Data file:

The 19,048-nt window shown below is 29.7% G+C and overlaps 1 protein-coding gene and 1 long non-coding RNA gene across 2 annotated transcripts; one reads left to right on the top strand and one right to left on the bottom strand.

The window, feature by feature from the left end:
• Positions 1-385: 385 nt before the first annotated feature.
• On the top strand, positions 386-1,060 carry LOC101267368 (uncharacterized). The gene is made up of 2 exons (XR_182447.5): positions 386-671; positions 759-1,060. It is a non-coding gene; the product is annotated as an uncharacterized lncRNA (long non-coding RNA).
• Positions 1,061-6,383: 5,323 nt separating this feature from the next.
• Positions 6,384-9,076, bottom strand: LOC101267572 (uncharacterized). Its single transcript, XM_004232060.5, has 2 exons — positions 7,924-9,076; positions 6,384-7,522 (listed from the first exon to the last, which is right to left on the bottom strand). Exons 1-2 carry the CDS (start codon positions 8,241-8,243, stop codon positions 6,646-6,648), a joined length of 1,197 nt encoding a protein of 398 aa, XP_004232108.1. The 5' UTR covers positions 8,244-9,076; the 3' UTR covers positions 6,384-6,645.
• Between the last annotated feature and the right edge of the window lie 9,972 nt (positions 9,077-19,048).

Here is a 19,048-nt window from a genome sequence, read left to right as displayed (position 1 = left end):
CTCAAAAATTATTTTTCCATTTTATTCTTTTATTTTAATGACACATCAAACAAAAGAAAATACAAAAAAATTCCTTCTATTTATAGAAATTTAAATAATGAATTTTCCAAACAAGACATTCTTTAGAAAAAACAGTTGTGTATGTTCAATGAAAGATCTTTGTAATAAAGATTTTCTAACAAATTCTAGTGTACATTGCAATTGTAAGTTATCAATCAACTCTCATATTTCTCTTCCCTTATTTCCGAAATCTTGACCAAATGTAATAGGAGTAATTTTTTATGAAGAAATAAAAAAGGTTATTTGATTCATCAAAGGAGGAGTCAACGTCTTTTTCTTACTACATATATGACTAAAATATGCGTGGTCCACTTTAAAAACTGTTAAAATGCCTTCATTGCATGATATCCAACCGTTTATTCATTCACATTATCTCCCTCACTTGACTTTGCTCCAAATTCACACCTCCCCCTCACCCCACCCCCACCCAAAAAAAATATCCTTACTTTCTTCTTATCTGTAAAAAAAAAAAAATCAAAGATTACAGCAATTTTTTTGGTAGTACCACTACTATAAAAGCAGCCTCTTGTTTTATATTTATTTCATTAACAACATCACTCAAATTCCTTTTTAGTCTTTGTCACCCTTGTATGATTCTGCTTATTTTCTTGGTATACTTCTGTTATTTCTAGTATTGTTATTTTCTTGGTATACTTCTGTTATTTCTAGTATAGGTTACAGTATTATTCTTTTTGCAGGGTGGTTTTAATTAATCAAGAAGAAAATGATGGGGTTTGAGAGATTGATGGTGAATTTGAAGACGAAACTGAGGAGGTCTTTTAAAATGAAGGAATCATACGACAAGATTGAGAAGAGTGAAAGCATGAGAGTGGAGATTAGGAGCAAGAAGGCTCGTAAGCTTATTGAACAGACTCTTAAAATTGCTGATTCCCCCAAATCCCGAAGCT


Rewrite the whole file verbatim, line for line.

The 19,048-nt window shown below is 29.7% G+C and overlaps 1 protein-coding gene and 1 long non-coding RNA gene across 2 annotated transcripts; one reads left to right on the top strand and one right to left on the bottom strand.

The window, feature by feature from the left end:
• Positions 1-385: 385 nt before the first annotated feature.
• On the top strand, positions 386-1,060 carry LOC101267368 (uncharacterized). The gene is made up of 2 exons (XR_182447.5): positions 386-671; positions 759-1,060. It is a non-coding gene; the product is annotated as an uncharacterized lncRNA (long non-coding RNA).
• Positions 1,061-6,383: 5,323 nt separating this feature from the next.
• Positions 6,384-9,076, bottom strand: LOC101267572 (uncharacterized). Its single transcript, XM_004232060.5, has 2 exons — positions 7,924-9,076; positions 6,384-7,522 (listed from the first exon to the last, which is right to left on the bottom strand). Exons 1-2 carry the CDS (start codon positions 8,241-8,243, stop codon positions 6,646-6,648), a joined length of 1,197 nt encoding a protein of 398 aa, XP_004232108.1. The 5' UTR covers positions 8,244-9,076; the 3' UTR covers positions 6,384-6,645.
• Between the last annotated feature and the right edge of the window lie 9,972 nt (positions 9,077-19,048).

Here is a 19,048-nt window from a genome sequence, read left to right as displayed (position 1 = left end):
CTCAAAAATTATTTTTCCATTTTATTCTTTTATTTTAATGACACATCAAACAAAAGAAAATACAAAAAAATTCCTTCTATTTATAGAAATTTAAATAATGAATTTTCCAAACAAGACATTCTTTAGAAAAAACAGTTGTGTATGTTCAATGAAAGATCTTTGTAATAAAGATTTTCTAACAAATTCTAGTGTACATTGCAATTGTAAGTTATCAATCAACTCTCATATTTCTCTTCCCTTATTTCCGAAATCTTGACCAAATGTAATAGGAGTAATTTTTTATGAAGAAATAAAAAAGGTTATTTGATTCATCAAAGGAGGAGTCAACGTCTTTTTCTTACTACATATATGACTAAAATATGCGTGGTCCACTTTAAAAACTGTTAAAATGCCTTCATTGCATGATATCCAACCGTTTATTCATTCACATTATCTCCCTCACTTGACTTTGCTCCAAATTCACACCTCCCCCTCACCCCACCCCCACCCAAAAAAAATATCCTTACTTTCTTCTTATCTGTAAAAAAAAAAAAATCAAAGATTACAGCAATTTTTTTGGTAGTACCACTACTATAAAAGCAGCCTCTTGTTTTATATTTATTTCATTAACAACATCACTCAAATTCCTTTTTAGTCTTTGTCACCCTTGTATGATTCTGCTTATTTTCTTGGTATACTTCTGTTATTTCTAGTATTGTTATTTTCTTGGTATACTTCTGTTATTTCTAGTATAGGTTACAGTATTATTCTTTTTGCAGGGTGGTTTTAATTAATCAAGAAGAAAATGATGGGGTTTGAGAGATTGATGGTGAATTTGAAGACGAAACTGAGGAGGTCTTTTAAAATGAAGGAATCATACGACAAGATTGAGAAGAGTGAAAGCATGAGAGTGGAGATTAGGAGCAAGAAGGCTCGTAAGCTTATTGAACAGACTCTTAAAATTGCTGATTCCCCCAAATCCCGAAGCT